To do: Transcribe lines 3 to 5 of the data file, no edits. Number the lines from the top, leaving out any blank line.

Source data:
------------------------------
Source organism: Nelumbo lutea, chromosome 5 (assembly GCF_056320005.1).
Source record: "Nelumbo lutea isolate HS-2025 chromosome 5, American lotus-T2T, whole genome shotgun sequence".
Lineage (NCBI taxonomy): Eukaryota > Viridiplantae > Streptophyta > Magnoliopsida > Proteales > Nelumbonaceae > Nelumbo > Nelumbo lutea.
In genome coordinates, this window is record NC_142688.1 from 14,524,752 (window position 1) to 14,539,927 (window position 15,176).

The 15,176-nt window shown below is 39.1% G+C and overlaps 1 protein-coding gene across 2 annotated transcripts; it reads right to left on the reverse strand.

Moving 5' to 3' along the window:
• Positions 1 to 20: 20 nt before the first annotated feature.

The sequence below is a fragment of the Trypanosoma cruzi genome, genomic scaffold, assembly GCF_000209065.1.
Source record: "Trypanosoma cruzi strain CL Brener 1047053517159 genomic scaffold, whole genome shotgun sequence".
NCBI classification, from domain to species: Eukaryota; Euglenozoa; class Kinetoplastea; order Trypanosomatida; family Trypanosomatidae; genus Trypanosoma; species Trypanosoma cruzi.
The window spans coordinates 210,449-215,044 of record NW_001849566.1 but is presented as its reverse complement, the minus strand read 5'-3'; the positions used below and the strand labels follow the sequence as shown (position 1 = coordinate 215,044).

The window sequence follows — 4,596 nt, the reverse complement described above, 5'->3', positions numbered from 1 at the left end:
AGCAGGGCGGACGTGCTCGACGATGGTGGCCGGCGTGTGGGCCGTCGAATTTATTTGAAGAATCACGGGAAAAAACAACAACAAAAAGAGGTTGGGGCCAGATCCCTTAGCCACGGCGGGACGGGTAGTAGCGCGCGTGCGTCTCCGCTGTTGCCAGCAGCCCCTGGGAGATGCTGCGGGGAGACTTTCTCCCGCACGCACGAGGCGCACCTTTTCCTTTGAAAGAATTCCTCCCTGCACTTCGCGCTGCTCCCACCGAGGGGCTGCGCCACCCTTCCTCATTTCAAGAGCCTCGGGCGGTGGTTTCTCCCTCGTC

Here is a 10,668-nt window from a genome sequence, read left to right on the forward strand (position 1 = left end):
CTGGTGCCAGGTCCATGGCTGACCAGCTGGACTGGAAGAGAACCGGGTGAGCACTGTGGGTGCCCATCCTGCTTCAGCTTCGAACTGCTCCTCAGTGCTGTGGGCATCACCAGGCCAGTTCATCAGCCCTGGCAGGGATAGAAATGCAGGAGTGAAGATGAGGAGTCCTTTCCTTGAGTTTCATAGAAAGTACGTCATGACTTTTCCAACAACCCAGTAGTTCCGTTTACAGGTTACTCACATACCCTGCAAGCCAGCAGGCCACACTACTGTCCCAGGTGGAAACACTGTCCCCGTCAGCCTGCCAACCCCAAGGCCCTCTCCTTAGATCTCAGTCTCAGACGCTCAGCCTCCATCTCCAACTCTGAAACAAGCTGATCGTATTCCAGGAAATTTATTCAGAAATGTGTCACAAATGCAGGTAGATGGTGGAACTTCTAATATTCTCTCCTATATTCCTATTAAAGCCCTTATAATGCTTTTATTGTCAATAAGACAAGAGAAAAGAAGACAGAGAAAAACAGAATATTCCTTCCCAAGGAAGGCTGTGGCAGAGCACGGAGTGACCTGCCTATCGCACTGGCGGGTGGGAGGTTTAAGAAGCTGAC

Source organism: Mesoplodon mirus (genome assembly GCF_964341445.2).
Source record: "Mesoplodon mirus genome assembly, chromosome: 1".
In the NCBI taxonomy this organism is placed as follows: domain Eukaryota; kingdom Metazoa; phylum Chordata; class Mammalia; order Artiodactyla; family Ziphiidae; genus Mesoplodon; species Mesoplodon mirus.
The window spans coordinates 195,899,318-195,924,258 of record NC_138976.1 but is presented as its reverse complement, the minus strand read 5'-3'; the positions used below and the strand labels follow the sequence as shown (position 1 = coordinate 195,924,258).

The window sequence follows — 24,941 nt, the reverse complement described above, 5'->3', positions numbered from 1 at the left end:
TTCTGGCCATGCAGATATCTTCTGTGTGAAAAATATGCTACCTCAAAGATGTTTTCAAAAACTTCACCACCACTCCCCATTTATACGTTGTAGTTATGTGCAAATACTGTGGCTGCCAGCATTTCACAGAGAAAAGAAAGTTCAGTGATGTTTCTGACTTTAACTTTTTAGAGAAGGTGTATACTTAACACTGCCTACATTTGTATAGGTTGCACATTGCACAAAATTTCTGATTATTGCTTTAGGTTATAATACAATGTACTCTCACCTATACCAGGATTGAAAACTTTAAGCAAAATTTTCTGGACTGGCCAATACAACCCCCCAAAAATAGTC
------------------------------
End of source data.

Lineage (NCBI taxonomy): Eukaryota > Viridiplantae > Streptophyta > Magnoliopsida > Proteales > Nelumbonaceae > Nelumbo > Nelumbo lutea.
In genome coordinates, this window is record NC_142688.1 from 14,524,752 (window position 1) to 14,539,927 (window position 15,176).

The 15,176-nt window shown below is 39.1% G+C and overlaps 1 protein-coding gene across 2 annotated transcripts; it reads right to left on the reverse strand.